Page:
The best of the old world combined with the science of the new. Huntington Labs offers a Focus, Memory and Clarity supplement that delivers a targeted and specifically stacked combination of nootropics, or “brain enhancers.” Specially chosen extracts, herbs and substances work together to boost attention, creativity, flexibility, focus, speed, memory and clarity. Green Tea Extract: Traditional supplement for mental performance. Promotes better brain function naturally. Huperzine A: Boosts alertness and enhances memory; extracted from Fir moss. Bacopa Monniera: Contains Bacosides which improve cognitive function and memory. L-Glutamine: An essential amino acid that builds protein and aids memory. Huntington Labs pays special attention to the “stacking” benefits of all of these natural nootropic brain boosters, and hopes that you will experience the max benefits from your daily recommended dose. We guarantee it or your money back!

The methodology would be essentially the same as the vitamin D in the morning experiment: put a multiple of 7 placebos in one container, the same number of actives in another identical container, hide & randomly pick one of them, use container for 7 days then the other for 7 days, look inside them for the label to determine which period was active and which was placebo, refill them, and start again.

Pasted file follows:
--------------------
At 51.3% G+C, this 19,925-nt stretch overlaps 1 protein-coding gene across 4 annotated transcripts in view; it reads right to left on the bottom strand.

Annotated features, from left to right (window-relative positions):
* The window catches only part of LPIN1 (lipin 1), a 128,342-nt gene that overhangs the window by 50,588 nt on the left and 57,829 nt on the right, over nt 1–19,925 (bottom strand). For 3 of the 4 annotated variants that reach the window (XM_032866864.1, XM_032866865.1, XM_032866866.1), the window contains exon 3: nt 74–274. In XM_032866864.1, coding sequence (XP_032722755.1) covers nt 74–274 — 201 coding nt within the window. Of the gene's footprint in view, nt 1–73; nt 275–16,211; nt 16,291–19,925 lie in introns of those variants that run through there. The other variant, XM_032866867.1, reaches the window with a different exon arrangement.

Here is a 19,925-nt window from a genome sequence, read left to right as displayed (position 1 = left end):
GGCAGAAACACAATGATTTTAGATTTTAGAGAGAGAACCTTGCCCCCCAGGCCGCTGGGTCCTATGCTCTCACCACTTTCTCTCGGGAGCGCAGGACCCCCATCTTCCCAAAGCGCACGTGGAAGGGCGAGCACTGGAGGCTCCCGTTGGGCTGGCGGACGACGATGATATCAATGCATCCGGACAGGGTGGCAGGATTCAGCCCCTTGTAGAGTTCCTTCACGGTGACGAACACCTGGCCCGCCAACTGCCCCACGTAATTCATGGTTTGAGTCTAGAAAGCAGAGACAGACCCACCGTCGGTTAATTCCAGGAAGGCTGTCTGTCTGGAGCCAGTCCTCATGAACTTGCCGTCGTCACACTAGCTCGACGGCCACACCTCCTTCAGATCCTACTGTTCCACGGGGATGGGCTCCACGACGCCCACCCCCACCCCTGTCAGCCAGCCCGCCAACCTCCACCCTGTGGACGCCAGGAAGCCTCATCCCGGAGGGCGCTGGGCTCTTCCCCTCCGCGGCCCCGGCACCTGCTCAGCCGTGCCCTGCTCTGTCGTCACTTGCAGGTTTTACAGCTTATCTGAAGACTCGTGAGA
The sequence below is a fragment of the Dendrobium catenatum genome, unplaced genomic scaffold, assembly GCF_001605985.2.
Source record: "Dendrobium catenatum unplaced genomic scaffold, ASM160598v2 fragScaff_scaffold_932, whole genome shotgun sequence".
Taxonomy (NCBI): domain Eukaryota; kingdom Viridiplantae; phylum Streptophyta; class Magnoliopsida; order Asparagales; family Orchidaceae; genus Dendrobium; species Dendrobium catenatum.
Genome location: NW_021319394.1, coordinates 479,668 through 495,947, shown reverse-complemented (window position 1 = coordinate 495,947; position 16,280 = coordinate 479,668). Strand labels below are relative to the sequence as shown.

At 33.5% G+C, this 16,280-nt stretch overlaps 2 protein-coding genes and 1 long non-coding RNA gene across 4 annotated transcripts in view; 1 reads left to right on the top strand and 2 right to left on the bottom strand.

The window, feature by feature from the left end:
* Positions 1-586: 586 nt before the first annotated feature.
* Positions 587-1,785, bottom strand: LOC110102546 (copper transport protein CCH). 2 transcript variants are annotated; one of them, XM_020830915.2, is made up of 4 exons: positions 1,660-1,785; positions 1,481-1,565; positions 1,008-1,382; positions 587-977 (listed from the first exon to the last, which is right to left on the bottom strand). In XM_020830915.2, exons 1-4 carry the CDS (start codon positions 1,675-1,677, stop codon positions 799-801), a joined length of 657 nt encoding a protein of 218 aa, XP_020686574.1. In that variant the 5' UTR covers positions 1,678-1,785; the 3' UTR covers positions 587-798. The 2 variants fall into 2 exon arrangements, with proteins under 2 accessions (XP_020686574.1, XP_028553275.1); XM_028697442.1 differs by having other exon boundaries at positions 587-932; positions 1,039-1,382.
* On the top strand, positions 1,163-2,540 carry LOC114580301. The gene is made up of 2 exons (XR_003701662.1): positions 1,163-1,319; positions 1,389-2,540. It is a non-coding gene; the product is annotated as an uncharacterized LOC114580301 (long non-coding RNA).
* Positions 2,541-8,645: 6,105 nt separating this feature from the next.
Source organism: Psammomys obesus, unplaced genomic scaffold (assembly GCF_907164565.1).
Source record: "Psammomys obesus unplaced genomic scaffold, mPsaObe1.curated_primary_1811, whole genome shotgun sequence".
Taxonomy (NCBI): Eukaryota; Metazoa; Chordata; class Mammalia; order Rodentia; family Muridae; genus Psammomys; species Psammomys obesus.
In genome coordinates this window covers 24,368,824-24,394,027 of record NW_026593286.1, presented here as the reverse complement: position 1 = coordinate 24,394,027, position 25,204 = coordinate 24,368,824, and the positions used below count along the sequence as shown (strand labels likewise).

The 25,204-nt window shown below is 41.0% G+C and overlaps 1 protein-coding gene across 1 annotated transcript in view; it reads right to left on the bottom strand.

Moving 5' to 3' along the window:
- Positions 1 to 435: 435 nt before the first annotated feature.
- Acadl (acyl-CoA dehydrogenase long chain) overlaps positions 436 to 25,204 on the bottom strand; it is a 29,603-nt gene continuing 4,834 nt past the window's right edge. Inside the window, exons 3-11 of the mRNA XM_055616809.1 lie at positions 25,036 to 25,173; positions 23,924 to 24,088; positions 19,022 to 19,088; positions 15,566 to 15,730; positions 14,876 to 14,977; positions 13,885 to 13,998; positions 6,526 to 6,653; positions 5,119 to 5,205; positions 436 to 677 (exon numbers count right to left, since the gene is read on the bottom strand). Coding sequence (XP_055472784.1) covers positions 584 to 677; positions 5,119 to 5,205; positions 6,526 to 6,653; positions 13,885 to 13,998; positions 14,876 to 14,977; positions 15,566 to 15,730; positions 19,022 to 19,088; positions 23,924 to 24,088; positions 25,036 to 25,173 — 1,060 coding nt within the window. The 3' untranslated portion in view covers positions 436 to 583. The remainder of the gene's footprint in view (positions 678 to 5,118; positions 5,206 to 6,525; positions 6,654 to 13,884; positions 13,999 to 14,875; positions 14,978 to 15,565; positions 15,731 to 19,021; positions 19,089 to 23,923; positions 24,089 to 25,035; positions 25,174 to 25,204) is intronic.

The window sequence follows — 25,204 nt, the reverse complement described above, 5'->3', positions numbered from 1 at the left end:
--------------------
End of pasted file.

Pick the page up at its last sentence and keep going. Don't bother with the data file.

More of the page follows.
It makes no sense to ban the use of neuroenhancers. Too many people are already taking them, and the users tend to be educated and privileged people who proceed with just enough caution to avoid getting into trouble. Besides, Anjan Chatterjee is right that there is an apt analogy with plastic surgery. In a consumer society like ours, if people are properly informed about the risks and benefits of neuroenhancers, they can make their own choices about how to alter their minds, just as they can make their own decisions about shaping their bodies.